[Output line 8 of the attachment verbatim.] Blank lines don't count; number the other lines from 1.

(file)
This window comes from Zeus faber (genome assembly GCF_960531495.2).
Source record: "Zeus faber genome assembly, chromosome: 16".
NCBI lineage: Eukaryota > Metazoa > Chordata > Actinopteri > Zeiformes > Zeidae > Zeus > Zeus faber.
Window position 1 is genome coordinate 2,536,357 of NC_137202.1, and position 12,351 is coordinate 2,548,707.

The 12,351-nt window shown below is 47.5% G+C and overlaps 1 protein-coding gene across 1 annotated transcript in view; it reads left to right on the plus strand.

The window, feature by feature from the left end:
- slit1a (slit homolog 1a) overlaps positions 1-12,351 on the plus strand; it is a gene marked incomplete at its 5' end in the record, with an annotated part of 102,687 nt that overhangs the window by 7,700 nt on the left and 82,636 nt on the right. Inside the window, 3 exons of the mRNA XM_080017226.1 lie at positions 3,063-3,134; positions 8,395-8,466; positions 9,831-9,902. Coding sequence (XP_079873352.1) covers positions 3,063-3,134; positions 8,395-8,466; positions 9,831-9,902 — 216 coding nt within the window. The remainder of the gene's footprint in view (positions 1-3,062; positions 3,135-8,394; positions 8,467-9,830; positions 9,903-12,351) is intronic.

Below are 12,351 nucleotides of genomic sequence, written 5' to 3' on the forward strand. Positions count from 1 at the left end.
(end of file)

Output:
Below are 12,351 nucleotides of genomic sequence, written 5' to 3' on the forward strand. Positions count from 1 at the left end.